Friday, April 26, 2013
The Ellensburg sky for the week of 4/27/13
Saturday: Saturn is opposition tonight. That doesn’t mean that Saturn is a teenager. Opposition means that Saturn is on the opposite side of the Earth as the Sun. When an object is in opposition, it is at its highest point in the sky during the darkest time of the day. Thus, opposition is typically the best time to observe a planet. Saturn is about three fists held upright and at arm’s length above the south horizon at 1 a.m. It is two fists above the southeast horizon at 10 p.m.
If you remember this column from 2/23/2008, 3/8/2009, 3/21/2010, 4/4/11, and 4/15/13, you know that Saturn was also in opposition on those dates. Thus, it is in opposition about 13 days later each year. 13 days is about one twenty-ninth of a year. This implies that it takes Saturn about 29 years to make one orbit around the Sun and get back in line with the same stars again. Saturn’s actual orbital period of 30 years matches this approximation very well.
Sunday: Many ancient philosophers thought the pattern of movement in the heavenly bodies represented a “musica universalis” ore “universal music”. For example, Pythagoras, the right triangle guy, hypothesized that the Sun, Moon, and planets emitted their own characteristic hum based on their orbital motion. Of course we now know that it not the case. But that does not mean astronomy and music are unrelated. At noon Pacific Daylight Time today, Italian pianist and composer Giovanni Renzo will give an online Cosmic Concert with music to accompany beautiful pictures and videos of the night sky. Go to http://goo.gl/YTSgO for more information about the concert and http://goo.gl/QUuLI for a live stream of the concert.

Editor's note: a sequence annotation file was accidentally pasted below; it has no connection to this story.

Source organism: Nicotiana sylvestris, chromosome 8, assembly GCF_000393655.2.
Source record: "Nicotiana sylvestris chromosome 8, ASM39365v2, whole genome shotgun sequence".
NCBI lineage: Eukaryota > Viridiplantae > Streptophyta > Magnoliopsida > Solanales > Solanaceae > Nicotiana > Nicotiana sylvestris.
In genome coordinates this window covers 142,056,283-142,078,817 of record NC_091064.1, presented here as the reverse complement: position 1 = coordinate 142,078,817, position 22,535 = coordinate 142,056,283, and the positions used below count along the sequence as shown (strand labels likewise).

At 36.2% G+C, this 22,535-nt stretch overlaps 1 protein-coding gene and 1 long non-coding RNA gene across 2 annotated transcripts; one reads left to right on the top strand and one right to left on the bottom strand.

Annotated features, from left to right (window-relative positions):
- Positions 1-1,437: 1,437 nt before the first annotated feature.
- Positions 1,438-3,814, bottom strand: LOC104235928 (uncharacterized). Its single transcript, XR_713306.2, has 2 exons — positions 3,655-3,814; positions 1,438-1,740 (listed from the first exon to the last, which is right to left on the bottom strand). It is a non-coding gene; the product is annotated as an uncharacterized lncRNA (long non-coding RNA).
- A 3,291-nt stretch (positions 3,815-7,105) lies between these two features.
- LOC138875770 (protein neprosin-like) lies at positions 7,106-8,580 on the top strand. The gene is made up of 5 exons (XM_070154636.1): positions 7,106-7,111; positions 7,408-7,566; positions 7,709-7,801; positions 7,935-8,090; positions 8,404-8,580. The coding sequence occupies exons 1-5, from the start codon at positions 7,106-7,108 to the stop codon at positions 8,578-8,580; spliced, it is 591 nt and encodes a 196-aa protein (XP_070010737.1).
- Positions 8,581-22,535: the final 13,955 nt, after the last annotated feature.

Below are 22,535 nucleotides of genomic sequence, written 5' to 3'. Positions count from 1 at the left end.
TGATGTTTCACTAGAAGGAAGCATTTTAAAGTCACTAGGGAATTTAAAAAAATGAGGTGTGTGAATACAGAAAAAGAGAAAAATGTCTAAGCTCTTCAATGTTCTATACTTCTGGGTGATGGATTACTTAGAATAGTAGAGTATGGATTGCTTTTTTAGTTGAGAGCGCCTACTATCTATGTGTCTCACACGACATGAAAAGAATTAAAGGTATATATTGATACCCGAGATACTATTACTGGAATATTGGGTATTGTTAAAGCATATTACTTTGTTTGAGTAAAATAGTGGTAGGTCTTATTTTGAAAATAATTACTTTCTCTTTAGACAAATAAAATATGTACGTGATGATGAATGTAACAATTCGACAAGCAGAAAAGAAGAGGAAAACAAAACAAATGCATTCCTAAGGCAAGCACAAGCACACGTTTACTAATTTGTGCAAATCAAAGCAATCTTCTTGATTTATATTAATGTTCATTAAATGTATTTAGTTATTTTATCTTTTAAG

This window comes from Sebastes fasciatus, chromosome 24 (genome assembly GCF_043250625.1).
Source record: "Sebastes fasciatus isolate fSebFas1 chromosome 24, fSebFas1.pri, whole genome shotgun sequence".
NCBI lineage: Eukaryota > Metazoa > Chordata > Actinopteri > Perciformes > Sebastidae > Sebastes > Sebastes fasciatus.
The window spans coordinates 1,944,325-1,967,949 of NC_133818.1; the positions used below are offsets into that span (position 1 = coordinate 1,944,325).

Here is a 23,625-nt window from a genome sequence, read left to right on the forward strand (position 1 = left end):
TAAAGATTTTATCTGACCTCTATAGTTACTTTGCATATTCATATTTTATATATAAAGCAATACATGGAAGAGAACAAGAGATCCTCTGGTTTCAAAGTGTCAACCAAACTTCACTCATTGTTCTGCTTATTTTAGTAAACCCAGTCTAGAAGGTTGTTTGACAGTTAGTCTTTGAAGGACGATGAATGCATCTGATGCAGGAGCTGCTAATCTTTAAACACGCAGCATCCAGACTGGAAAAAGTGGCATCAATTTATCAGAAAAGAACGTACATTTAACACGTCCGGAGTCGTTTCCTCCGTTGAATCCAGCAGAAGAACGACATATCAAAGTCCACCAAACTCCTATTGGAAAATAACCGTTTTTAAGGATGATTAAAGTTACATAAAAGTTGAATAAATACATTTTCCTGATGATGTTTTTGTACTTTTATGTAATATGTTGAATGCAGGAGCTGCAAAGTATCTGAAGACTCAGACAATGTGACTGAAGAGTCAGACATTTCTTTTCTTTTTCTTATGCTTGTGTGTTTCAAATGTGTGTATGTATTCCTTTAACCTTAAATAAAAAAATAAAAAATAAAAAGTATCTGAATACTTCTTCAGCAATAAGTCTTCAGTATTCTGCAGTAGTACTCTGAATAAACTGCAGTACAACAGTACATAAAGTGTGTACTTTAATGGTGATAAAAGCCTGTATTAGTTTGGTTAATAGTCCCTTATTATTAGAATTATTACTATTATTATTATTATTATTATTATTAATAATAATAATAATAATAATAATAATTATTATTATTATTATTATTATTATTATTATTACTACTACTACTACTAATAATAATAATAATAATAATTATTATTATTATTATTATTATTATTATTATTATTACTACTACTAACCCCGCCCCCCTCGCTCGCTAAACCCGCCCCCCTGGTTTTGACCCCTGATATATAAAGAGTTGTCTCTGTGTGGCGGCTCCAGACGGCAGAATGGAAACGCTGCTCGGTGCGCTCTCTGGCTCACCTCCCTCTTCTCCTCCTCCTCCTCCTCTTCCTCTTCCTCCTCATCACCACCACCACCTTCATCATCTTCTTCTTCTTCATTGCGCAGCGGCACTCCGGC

Monday: How many stars can you see in the constellation Leo the lion? This week, you can help answer that question. The organization called GLOBE at Night is looking for people all over the world to count how many stars they can see in one of three constellations. Participants use star charts found at http://www.globeatnight.org/ to observe Leo, Orion, or Crux and compare what they see to the charts. After making the observations, participants can go to the website and add their findings to those of thousands of other observers. The main goal of GLOBE at Night is to research the pattern of light pollution across the globe. A secondary goal is to increase interest in observing and awareness of the night sky. You can find Leo, the best observing choice for Ellensburg, five fists above the southwest horizon at 10 p.m. Regulus, one of the brightest stars in the sky, is at the bottom of the constellation, just over four fists above the southwest horizon.
Tuesday: Are you thirsty. I’ll wait while you get some water. I will NOT wait while Corvus the crow gets you some water. The Greco-Roman god Apollo made this mistake. He sent Corvus the crow to get some water in the cup known as Crater. Some figs distracted Corvus and he waited for them to ripen so he could eat them. When Corvus got back late, Apollo put Corvus and Crater in the sky with the gently tipping cup just out of the reach of the perpetually thirsty crow. Corvus is a trapezoid-shaped constellation about two fists above due south at 11 p.m. Crater is just to the right of Corvus.
Wednesday: Winter must be over because the winter constellations are becoming less visible. Orion is setting due west starting at about 9 p.m. At this time, Orion’s belt is a little more than half a fist above the west horizon and Betelgeuse is nearly two fists above the west horizon. By mid-May, Orion will be lost in the glare of the Sun.
Thursday: Do people think you have a magnetic personality? The star Cor Caroli understands how you feel. Cor Caroli has one of the strongest magnetic fields among main sequence stars similar to our Sun. This strong magnetic field is thought to produce large sunspots that cause the brightness of Cor Caroli to vary. Cor Caroli is nearly straight overhead at 10:30 p.m.
Friday: Jupiter is two fists above the west horizon at 9 p.m.
The positional information in this column about stars and planets is typically accurate for the entire week.